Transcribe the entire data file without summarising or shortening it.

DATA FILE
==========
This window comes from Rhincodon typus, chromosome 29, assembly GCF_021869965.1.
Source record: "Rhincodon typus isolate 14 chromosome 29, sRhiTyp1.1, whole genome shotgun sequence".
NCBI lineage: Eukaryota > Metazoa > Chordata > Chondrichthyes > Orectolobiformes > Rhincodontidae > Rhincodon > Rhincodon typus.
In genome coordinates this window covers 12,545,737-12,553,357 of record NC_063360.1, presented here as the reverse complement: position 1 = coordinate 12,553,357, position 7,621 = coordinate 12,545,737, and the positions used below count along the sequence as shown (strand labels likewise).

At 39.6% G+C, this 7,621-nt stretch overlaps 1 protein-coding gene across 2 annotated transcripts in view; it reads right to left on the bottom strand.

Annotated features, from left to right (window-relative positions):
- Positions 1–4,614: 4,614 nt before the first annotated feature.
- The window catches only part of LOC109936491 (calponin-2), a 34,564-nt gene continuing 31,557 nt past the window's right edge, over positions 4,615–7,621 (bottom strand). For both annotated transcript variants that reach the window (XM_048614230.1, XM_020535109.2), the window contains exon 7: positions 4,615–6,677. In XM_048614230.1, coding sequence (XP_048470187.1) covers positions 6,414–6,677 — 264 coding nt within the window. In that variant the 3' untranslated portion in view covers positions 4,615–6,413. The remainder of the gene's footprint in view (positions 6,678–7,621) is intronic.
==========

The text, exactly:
This window comes from Rhincodon typus, chromosome 29, assembly GCF_021869965.1.
Source record: "Rhincodon typus isolate 14 chromosome 29, sRhiTyp1.1, whole genome shotgun sequence".
NCBI lineage: Eukaryota > Metazoa > Chordata > Chondrichthyes > Orectolobiformes > Rhincodontidae > Rhincodon > Rhincodon typus.
In genome coordinates this window covers 12,545,737-12,553,357 of record NC_063360.1, presented here as the reverse complement: position 1 = coordinate 12,553,357, position 7,621 = coordinate 12,545,737, and the positions used below count along the sequence as shown (strand labels likewise).

At 39.6% G+C, this 7,621-nt stretch overlaps 1 protein-coding gene across 2 annotated transcripts in view; it reads right to left on the bottom strand.

Annotated features, from left to right (window-relative positions):
- Positions 1–4,614: 4,614 nt before the first annotated feature.
- The window catches only part of LOC109936491 (calponin-2), a 34,564-nt gene continuing 31,557 nt past the window's right edge, over positions 4,615–7,621 (bottom strand). For both annotated transcript variants that reach the window (XM_048614230.1, XM_020535109.2), the window contains exon 7: positions 4,615–6,677. In XM_048614230.1, coding sequence (XP_048470187.1) covers positions 6,414–6,677 — 264 coding nt within the window. In that variant the 3' untranslated portion in view covers positions 4,615–6,413. The remainder of the gene's footprint in view (positions 6,678–7,621) is intronic.